NFL

Seahawks call hit on Ricardo Lockette 'dirty' and 'classless'

Dec 2, 2013; Seattle, WA, USA; Seattle Seahawks defensive end Michael Bennett (72) runs the ball in for a touchdown after recovering the fumble by New Orleans Saints quarterback Drew Brees (not pictured) during the 1st quarter at CenturyLink Field. Mandatory Credit: Steven Bisig-USA TODAY Sports

Dec 2, 2013; Seattle, WA, USA; Seattle Seahawks defensive end Michael Bennett (72) runs the ball in for a touchdown after recovering the fumble by New Orleans Saints quarterback Drew Brees (not pictured) during the 1st quarter at CenturyLink Field. Mandatory Credit: Steven Bisig-USA TODAY Sports

Defensive end Michael Bennett lashed out at Cowboys coach Jason Garrett. Steven Bisig USA TODAY Sports

The Seattle Seahawks were relieved to hear that wide receiver Ricardo Lockette only suffered a concussion after absorbing a frightening hit that left him motionless in Sunday's game against the Dallas Cowboys.

Lockette was hurt when he took a shoulder to the facemask from Cowboys safety Jeff Heath on a play that Seattle players said crossed a boundary.

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"Yeah, it was a dirty play," Seahawks linebacker Mike Morgan said. "That guy should definitely have to pay for that. It doesn't belong in football. Man. They said that Lockette is responding so I'm just glad he's OK."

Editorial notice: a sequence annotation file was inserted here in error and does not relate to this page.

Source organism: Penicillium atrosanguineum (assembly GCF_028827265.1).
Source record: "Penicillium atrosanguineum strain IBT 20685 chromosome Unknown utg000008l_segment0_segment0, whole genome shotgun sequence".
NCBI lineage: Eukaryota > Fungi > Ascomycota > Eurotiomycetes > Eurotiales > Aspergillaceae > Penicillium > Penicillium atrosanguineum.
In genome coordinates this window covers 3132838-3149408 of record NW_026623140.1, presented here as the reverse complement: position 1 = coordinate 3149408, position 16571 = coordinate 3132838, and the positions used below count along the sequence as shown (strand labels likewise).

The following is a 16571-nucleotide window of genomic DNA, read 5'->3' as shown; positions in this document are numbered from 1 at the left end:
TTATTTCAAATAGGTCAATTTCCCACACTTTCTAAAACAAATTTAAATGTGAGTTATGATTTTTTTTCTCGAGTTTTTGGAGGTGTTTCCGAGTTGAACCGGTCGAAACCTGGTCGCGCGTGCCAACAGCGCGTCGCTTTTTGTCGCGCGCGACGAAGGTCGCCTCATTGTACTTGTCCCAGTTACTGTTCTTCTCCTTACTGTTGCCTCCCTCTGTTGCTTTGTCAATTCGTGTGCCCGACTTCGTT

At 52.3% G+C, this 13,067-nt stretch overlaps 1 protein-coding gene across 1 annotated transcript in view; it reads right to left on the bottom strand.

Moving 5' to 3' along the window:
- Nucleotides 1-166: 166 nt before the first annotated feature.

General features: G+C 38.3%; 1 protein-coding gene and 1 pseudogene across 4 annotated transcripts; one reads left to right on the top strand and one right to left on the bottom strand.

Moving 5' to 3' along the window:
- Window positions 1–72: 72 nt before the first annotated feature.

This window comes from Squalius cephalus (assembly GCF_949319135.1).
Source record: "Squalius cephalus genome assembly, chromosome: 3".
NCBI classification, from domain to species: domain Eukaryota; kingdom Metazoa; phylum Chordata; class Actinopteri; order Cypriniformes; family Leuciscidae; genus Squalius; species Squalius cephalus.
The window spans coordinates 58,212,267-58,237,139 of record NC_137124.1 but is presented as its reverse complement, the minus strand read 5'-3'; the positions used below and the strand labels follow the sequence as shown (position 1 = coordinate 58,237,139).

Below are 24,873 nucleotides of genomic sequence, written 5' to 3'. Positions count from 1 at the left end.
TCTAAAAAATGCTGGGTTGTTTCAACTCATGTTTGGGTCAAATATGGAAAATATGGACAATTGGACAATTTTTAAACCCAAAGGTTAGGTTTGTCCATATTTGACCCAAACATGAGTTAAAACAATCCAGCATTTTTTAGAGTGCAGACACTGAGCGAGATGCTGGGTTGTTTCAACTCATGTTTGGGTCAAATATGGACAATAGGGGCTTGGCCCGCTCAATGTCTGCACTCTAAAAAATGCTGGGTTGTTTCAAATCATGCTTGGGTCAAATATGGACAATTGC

Heath drew a penalty for unnecessary roughness for the hit, which was termed a "classless play" by Seattle defensive end Michael Bennett, who also lashed out at Dallas head coach Jason Garrett.

"I thought their coach could have came to the aid of our player to see that he was OK," Bennett said. "That's what Pete Carroll would have done. I thought Jason Garrett could have done a better job on that."

Bennett and cornerback Richard Sherman addressed the team about the incident in the locker room at halftime to ensure the players kept their emotions in check.

"That's how we are going to honor him," Sherman said. "We are going to win this game for him. Not by being crazy and fighting, but by winning one-on-one battles, winning that way."